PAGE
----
Thursday, 30 March 2017

CLOSE BUT BEYOND REACH (Episode 2)


Life became kaleidoscopic immediately as they had to pass through the needle to reach Wang-liao- the scourging sun, the hunger trip and stings from Androctonus australis- a sahara flat-tailed scorpions. 

The trip from Maradi to Wang-Liao is like a coin of two sides- good and bad, the good thing is that he made it through Wang-Liao and finally to Libya, the bad news being that they lost a fellow, Isah from Mali who decided to take a walk from their makeshift camp in the middle of the desert and couldn’t trace his way back.
“Don’t bother looking for him, Ikoh” said the desert master,
“But why?”, Ikoh blurted,
“Because we can never find him, you see, in this journey, when you lose the track you can’t retrace it", the desert master retorted.

Libya, located in the northern part of Africa, predominantly Muslim and densely Arab speaking.  The city was buzzing with activities, given the fact that the country is just waking up from months old political turmoil that ravaged the country, though the environment still smells of smoke and the citizens wearing stern faces, Ikoh boarded a private transport so as to make it to Tripoli unseen and unseeing and that he achieved.  Tripoli was the most wrecked city with soot in most of the buildings and some stores looks like it has never been opened for God-knows-how-long.
For the. past three days, Ikoh has been impecunious and afraid of going out there in the dreaded streets of Tripoli to find a part time job. On the fifth day, he left the boarding house and went wandering hither tither looking for a job that would put meal on his table and save some money to link up with uncle Josh in Erfurt, finally he got a job that will pay him 15 Dinar per night in a restaurant, Ikoh accepted the Job without any objection simply because most expatriate in Tripoli patronizes the restaurant which means he could find someone that could help him out, and again, he could also live on tips from the customers and save the wages for his travels, so he thought.  Ikoh was amazed by the influx of expats on his first day of work and he seize the opportunity, his tip for the night was triple of his wage for the night, the third day was slow as tensions was high in Tripoli, though it is not unusual given the fact that the country was swept by the Arab spring, it didn’t bug him but diverted his interest- a Maître d’ name Fatia, he made advances to Fatia and promised to come for her when he gets to Germany- a big, fat lie- but she laughed it out and promised to pay him a visit in his boarding house when the birds have gone to their roost because it is haram to have premarital sex in Islam, so she claimed. That night was like a Christmas for him, he went to his friend, Jeff an apothecary to buy a nitrous oxide known popularly as laughing gas so as he can shag Fatia in ecstasy without a flinch of his super ego interfering.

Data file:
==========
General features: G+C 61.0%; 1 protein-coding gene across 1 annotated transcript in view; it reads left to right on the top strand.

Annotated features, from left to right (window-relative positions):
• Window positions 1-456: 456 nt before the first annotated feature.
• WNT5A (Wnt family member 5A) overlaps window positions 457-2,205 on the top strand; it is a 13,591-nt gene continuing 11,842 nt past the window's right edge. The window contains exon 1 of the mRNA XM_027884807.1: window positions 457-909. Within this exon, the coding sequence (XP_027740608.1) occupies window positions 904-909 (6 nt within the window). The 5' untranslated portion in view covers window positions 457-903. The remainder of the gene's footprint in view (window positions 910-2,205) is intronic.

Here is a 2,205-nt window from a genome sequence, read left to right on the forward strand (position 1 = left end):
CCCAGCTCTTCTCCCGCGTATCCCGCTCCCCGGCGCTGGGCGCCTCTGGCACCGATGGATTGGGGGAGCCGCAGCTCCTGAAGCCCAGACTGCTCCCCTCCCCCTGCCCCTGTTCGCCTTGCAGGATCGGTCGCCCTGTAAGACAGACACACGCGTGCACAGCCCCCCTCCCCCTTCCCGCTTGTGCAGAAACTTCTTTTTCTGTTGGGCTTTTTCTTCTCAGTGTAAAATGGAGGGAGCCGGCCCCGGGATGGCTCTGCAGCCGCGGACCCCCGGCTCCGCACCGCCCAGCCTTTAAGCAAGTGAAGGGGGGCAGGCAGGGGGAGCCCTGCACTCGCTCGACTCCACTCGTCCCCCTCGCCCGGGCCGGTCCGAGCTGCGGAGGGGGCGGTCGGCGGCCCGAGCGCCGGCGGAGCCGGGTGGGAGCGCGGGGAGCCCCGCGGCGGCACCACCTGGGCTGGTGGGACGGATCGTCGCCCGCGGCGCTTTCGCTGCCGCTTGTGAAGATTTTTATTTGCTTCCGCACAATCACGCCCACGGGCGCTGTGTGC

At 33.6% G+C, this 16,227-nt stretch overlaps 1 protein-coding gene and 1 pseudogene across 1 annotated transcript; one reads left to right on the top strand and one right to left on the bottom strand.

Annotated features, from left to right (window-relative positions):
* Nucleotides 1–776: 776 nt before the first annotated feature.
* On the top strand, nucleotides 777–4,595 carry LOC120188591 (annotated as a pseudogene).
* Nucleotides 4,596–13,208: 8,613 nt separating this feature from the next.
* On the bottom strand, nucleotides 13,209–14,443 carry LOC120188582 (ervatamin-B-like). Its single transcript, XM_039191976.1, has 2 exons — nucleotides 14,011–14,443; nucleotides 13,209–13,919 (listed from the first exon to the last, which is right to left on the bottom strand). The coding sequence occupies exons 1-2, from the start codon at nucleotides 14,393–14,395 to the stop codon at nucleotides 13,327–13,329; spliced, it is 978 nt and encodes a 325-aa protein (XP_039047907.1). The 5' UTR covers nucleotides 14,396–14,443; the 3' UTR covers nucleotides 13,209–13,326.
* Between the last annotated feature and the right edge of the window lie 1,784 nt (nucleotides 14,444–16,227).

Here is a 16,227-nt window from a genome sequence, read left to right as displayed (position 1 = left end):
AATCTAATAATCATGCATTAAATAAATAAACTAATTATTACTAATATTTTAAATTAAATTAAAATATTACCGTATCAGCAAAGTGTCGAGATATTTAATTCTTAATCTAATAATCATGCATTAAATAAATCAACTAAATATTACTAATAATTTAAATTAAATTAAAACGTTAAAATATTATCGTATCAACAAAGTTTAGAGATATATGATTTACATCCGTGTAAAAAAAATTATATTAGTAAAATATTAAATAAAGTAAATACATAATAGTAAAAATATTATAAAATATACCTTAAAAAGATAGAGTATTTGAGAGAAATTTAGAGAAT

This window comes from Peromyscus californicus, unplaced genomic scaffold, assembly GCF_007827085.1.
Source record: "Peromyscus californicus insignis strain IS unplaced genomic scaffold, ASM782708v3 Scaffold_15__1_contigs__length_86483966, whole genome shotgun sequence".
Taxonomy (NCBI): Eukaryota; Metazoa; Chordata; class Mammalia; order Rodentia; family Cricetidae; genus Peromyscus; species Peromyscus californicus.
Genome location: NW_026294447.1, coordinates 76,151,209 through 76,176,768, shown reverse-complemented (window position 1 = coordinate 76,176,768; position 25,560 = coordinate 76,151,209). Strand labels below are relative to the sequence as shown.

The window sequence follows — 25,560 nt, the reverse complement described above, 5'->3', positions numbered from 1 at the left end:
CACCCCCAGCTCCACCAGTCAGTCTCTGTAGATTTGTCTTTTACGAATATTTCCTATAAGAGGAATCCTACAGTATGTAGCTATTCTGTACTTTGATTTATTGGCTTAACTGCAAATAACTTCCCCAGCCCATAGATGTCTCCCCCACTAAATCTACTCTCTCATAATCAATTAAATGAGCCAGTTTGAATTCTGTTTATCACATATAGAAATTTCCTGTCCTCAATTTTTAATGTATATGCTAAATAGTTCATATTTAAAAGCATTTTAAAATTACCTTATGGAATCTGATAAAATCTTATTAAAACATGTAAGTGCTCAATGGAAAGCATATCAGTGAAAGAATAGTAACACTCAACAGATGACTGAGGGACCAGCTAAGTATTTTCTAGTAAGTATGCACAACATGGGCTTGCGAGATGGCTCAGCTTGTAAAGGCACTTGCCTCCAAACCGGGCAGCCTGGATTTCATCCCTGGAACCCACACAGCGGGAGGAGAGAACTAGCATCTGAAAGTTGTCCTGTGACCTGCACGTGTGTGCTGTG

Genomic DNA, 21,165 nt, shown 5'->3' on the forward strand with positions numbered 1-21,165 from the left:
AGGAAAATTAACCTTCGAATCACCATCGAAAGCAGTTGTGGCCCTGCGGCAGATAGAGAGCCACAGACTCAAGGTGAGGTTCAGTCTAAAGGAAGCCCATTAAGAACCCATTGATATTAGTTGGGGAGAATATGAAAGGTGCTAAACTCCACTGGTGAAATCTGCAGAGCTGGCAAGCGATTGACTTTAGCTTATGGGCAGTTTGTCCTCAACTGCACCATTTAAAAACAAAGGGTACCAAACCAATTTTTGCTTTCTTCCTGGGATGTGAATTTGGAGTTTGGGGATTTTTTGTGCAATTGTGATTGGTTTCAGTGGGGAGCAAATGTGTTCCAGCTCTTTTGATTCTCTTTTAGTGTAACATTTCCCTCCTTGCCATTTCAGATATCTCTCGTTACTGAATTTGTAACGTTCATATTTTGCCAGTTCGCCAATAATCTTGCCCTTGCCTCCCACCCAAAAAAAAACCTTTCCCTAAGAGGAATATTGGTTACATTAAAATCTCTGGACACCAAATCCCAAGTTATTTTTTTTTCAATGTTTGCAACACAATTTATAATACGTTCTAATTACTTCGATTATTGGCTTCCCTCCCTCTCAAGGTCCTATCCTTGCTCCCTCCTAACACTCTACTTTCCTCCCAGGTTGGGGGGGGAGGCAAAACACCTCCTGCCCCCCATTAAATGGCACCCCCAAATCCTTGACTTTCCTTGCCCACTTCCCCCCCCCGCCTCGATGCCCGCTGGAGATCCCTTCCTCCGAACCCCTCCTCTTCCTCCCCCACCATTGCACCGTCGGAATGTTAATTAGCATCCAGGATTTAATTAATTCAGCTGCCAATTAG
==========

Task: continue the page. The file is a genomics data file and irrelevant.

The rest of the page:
Ikoh woke up the next morning with his door widely open, the bottle of nitrous oxide sealed and his bed still freshly made, Fatia didn’t make it.  The boarding house was quiet and shots from rifles could be heard from earshot, Ikoh leaped from the ground and saw the owner of the boarding house gazing down at him from the door, a tidal wave of emotions ran through his vein, "I think you should leave, Libya is at war again."

To be cont'd...
Written by Ejioffor Ikechukwu alias Lionet

Thursday, 16 March 2017

CLOSE BUT BEYOND REACH


At the dawn of the twenty-sixth day of December, Ikoh summoned his mum and siblings into his late father’s hut to break the current development that has been bothering him.  Ikoh is the first son in a family of five, 23 years old but can be passed for 17 due to his miniature physique and a trace of childish exuberance in his behavior.
“mama, I called yáll here to tell you that I will be traveling out of the country by the first week of next month,” his sibling let out a loud guffaw when he mentioned traveling but Ikoh’s mum was perturbed as to what has gotten into her son’s head, “my son, you said you are traveling, but what about your father’s farm, how about the money or are you going to travel by foot, who do you know there?”
“Ah ah mama! Which one should I answer first? Well I have some money that will take me there, I met Chief Osai and he helped me with some soft loans, I want to link up with Uncle Joshua in Erfurt, Germany, he agreed that I should come stay with him.”